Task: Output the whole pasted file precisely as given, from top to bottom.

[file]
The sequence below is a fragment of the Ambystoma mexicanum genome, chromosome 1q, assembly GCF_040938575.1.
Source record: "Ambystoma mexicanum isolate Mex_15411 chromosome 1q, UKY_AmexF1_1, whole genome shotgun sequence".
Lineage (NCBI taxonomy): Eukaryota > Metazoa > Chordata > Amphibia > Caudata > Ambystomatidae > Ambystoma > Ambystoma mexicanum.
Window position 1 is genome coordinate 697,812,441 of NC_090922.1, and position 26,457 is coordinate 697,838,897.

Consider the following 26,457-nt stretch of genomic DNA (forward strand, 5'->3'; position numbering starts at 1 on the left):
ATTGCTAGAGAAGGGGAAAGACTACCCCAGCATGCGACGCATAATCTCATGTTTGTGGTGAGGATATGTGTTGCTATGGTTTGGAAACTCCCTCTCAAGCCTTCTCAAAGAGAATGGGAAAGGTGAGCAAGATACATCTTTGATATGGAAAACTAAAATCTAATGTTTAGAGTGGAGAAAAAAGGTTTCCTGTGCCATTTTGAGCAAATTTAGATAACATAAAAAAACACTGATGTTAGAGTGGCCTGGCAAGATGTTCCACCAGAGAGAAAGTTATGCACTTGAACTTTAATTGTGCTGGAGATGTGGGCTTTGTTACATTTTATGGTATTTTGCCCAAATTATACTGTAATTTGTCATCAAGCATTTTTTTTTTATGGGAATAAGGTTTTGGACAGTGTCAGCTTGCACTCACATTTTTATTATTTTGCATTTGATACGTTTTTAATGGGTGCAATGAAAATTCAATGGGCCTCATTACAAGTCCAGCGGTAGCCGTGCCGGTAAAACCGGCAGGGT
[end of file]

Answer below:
The sequence below is a fragment of the Ambystoma mexicanum genome, chromosome 1q, assembly GCF_040938575.1.
Source record: "Ambystoma mexicanum isolate Mex_15411 chromosome 1q, UKY_AmexF1_1, whole genome shotgun sequence".
Lineage (NCBI taxonomy): Eukaryota > Metazoa > Chordata > Amphibia > Caudata > Ambystomatidae > Ambystoma > Ambystoma mexicanum.
Window position 1 is genome coordinate 697,812,441 of NC_090922.1, and position 26,457 is coordinate 697,838,897.

Consider the following 26,457-nt stretch of genomic DNA (forward strand, 5'->3'; position numbering starts at 1 on the left):
ATTGCTAGAGAAGGGGAAAGACTACCCCAGCATGCGACGCATAATCTCATGTTTGTGGTGAGGATATGTGTTGCTATGGTTTGGAAACTCCCTCTCAAGCCTTCTCAAAGAGAATGGGAAAGGTGAGCAAGATACATCTTTGATATGGAAAACTAAAATCTAATGTTTAGAGTGGAGAAAAAAGGTTTCCTGTGCCATTTTGAGCAAATTTAGATAACATAAAAAAACACTGATGTTAGAGTGGCCTGGCAAGATGTTCCACCAGAGAGAAAGTTATGCACTTGAACTTTAATTGTGCTGGAGATGTGGGCTTTGTTACATTTTATGGTATTTTGCCCAAATTATACTGTAATTTGTCATCAAGCATTTTTTTTTTATGGGAATAAGGTTTTGGACAGTGTCAGCTTGCACTCACATTTTTATTATTTTGCATTTGATACGTTTTTAATGGGTGCAATGAAAATTCAATGGGCCTCATTACAAGTCCAGCGGTAGCCGTGCCGGTAAAACCGGCAGGGT